SMOKE: Bargain Mobs
Originally published: 14 September 2004
I've been around; I've seen some shit.
I've been in a car with a faulty ignition during an attack by a stone-throwing crowd of enraged Muslims, I've spent long periods of time trying to convince large Nigerians that just because I'm in jail doesn't mean I'm necessarily homosexual, and I've had three barrels of three different guns being pointed at my face for three different reasons (none of them involving peace and goodwill).
Child's play. Amateur stuff.
Compared to the Ladies Of The Red Hanger Sale, that is. Those insane crowds of 200kg+ women who track sales across the city in an orgy of budgetary concern and overexcited group dynamic.
The reason they are so dangerous is that their only motivation at a sale is to get the best bargain possible, and when a crowd of females goes rushing through the doors of a store at 7am with that agenda - let's just say it puts any other horror or catastrophe firmly in perspective.
I've been in one of those throngs before, and that I'm sitting here today telling you about it is clear indication that Paul Simon was right after all - these are days of miracle and wonder.
Somehow the task of purchasing a new bed fell into my lap a few years ago. I was instructed to be at a certain furniture store on some Saturday morning in order to inspect and possibly buy one of the beds that was on sale.
Prices were crazy, crazy, crazy ("Everyone's a winner! Bargains galore!!"), and I had to be at the front doors of the store a good hour and a half before opening time, which was at 7am.
I got to the store at 05h30 and there was already a small crowd of females standing around outside the front doors. Trying to appear nonchalant (I do this shit every day) I leaned back against a wall and lit a smoke, taking stock of the situation.
These women were prepared, man - these were career professionals. One had brought a cushion to sit on, another had her thermos of coffee and a tub of muesli yoghurt, and a third had a Jilly Cooper novel with well-thumbed pages.
The rest stood around in trance mode - a skill which allows them to stand for an hour and a half without even needing to shift their weight, which is a vital skill to have when you spend your life in early morning sale queues.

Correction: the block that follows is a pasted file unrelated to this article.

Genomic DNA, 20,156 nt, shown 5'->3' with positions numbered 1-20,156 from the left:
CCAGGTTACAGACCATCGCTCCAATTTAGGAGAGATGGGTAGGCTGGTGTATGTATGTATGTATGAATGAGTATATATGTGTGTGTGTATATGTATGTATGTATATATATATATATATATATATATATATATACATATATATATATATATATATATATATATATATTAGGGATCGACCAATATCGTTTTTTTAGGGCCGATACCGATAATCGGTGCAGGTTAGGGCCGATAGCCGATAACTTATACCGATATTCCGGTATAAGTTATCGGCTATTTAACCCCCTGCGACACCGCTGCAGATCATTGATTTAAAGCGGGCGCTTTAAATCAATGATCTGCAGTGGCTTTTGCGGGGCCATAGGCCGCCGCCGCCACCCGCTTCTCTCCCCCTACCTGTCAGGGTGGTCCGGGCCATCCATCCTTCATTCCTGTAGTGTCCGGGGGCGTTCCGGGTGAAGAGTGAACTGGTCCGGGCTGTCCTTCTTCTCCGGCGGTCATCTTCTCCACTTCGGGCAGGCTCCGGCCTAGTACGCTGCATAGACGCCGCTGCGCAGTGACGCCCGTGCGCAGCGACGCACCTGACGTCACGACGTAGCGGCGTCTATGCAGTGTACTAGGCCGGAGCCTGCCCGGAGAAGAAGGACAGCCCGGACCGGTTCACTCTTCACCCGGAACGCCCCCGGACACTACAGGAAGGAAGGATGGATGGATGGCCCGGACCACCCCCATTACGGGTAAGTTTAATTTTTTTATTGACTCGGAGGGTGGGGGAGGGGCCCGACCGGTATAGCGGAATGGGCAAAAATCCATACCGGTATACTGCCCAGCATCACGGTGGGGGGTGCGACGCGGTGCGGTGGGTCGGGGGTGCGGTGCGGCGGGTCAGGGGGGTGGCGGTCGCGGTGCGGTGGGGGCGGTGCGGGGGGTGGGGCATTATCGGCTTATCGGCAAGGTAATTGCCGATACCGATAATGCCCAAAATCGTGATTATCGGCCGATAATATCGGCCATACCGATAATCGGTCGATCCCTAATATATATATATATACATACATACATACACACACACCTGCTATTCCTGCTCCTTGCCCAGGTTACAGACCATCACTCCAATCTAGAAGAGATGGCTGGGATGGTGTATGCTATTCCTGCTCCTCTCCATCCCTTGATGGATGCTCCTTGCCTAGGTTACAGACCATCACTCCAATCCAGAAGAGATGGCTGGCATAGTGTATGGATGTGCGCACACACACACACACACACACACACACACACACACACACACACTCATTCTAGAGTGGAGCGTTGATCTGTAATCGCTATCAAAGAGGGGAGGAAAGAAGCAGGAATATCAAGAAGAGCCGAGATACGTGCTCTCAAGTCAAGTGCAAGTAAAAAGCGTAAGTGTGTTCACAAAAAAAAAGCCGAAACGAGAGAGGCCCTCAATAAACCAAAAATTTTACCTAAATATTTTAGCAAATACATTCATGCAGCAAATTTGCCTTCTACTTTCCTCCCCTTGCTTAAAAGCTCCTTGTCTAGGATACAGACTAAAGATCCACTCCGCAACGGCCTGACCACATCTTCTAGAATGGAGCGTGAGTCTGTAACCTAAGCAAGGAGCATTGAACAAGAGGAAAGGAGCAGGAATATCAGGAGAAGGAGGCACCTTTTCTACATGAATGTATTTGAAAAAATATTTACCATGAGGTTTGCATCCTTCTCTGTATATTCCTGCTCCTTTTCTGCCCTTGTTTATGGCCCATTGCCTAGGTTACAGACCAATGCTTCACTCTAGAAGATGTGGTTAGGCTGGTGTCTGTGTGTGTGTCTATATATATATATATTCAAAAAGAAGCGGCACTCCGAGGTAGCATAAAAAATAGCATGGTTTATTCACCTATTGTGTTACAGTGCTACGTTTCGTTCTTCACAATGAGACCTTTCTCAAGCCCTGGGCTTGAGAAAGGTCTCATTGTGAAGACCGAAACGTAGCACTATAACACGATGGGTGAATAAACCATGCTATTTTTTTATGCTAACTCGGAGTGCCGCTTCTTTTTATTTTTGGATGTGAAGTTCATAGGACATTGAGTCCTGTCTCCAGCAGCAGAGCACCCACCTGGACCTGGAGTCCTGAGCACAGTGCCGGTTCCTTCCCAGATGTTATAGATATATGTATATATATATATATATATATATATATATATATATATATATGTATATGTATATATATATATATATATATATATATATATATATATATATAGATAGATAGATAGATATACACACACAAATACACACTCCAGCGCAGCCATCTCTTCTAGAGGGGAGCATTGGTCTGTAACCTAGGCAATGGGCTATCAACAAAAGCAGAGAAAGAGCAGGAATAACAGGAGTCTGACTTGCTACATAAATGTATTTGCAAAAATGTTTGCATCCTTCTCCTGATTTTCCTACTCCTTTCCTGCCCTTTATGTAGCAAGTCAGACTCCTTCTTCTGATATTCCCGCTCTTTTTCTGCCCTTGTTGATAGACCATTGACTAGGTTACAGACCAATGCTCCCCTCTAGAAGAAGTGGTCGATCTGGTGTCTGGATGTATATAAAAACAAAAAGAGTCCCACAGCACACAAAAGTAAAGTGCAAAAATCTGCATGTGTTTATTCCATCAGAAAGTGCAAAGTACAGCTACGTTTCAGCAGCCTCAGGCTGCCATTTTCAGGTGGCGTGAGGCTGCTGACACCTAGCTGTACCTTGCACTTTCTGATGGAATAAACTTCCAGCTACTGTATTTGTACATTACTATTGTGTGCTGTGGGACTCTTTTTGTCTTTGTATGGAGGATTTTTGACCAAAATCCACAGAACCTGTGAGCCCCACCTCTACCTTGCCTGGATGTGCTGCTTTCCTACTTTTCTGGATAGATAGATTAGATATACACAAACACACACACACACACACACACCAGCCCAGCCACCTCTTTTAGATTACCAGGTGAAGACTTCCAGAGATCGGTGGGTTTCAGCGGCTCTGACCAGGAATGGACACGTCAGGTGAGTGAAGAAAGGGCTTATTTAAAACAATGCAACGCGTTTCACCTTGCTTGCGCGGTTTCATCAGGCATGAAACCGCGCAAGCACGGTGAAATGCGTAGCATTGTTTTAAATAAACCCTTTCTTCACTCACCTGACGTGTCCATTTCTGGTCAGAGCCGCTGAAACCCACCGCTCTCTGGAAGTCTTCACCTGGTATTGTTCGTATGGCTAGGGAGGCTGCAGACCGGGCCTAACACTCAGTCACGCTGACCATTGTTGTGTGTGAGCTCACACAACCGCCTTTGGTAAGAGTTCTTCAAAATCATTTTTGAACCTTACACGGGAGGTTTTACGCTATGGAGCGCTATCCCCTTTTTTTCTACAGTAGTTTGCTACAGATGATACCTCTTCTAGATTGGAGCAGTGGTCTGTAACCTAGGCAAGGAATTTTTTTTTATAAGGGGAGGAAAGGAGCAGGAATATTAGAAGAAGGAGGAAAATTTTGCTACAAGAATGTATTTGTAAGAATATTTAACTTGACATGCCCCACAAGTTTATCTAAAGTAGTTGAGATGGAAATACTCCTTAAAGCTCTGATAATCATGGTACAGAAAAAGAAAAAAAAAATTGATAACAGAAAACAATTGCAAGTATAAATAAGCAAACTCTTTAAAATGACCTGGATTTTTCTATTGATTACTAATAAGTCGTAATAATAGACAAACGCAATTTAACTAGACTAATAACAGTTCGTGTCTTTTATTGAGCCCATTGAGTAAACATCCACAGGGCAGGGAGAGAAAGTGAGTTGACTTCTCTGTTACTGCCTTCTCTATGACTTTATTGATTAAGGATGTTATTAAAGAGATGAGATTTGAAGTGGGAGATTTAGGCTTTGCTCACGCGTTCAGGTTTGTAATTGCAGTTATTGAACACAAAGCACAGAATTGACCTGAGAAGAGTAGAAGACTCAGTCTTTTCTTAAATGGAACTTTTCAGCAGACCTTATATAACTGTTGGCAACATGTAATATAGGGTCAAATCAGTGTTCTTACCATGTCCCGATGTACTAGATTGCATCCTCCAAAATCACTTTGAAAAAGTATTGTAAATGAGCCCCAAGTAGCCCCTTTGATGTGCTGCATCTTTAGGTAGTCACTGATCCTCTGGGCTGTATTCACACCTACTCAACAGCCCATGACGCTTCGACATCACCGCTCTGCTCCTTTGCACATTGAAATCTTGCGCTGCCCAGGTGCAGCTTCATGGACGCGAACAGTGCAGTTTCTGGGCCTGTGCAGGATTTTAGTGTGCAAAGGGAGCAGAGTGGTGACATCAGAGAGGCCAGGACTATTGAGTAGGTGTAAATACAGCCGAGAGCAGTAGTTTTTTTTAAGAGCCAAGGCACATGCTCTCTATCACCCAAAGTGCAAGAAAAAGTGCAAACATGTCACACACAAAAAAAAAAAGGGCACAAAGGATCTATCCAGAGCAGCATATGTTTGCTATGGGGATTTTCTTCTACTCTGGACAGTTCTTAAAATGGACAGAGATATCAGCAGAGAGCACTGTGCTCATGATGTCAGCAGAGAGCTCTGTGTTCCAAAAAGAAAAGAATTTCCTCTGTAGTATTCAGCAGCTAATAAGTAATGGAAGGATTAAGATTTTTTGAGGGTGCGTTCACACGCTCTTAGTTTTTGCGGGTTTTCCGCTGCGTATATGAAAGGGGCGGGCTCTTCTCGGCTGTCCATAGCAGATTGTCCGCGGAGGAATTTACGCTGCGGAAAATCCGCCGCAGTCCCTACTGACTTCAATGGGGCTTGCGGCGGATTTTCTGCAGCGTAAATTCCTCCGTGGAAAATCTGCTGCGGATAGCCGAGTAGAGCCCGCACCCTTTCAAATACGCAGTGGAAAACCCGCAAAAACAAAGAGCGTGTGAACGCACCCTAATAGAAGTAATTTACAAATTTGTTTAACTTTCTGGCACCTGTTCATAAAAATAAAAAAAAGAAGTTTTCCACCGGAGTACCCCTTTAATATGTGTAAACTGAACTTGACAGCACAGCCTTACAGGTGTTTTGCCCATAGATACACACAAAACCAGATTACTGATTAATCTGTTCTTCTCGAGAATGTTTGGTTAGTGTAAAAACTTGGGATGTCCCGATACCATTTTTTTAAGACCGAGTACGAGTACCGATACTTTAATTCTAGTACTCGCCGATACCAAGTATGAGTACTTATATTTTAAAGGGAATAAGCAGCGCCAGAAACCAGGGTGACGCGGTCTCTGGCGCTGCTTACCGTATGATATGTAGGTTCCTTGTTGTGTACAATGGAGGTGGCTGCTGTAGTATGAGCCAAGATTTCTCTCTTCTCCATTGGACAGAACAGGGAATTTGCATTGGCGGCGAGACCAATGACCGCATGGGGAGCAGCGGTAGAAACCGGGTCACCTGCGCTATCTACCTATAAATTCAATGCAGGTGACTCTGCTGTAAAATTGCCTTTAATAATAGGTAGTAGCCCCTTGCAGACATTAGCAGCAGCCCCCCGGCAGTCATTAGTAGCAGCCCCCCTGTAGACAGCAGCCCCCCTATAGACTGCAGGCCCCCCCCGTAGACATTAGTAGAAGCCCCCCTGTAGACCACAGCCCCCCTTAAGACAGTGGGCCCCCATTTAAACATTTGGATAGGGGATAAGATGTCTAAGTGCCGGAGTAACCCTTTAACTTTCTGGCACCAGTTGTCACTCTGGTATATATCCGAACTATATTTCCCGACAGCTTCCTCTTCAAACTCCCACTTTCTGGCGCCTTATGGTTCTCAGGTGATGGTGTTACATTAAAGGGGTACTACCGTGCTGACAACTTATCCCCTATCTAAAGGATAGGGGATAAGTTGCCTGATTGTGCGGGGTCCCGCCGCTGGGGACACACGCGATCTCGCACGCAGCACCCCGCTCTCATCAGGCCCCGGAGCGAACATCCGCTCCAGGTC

Me - I was up and down, pacing around, shifting like crazy and generally being a fidgety twat, but I couldn't help it - I can't stand for longer than five minutes before general agony sets in and I have to shift.
They all spotted the amateur straight up, of course, and a faint air of disapproval at this unseemly intrusion into their ranks hung suspended in the early morning air.
By 06h00 - still an hour away from opening time - there must have been 50 women there, and the early casualness of the scene slowly started getting more tense as they wound themselves up mentally for the battle ahead.
I wouldn't go so far as to say that they started slapping themselves like weightlifters do while muttering motivational messages under their breath, but a few of them were pretty close.
I had to get into the queue now and found myself only one row back from the doors (the queue stretched across the front of the doors, and the throng formed behind that).
I could no longer sit down as the crush behind me was starting to edge ever-closer to my back, and I had to spend an hour trying to shift the agony from foot to foot, while simultaneously maintaining sharp peripheral vision to stop the behemoth on my left from edging in front of me, which she seemed hellbent on doing.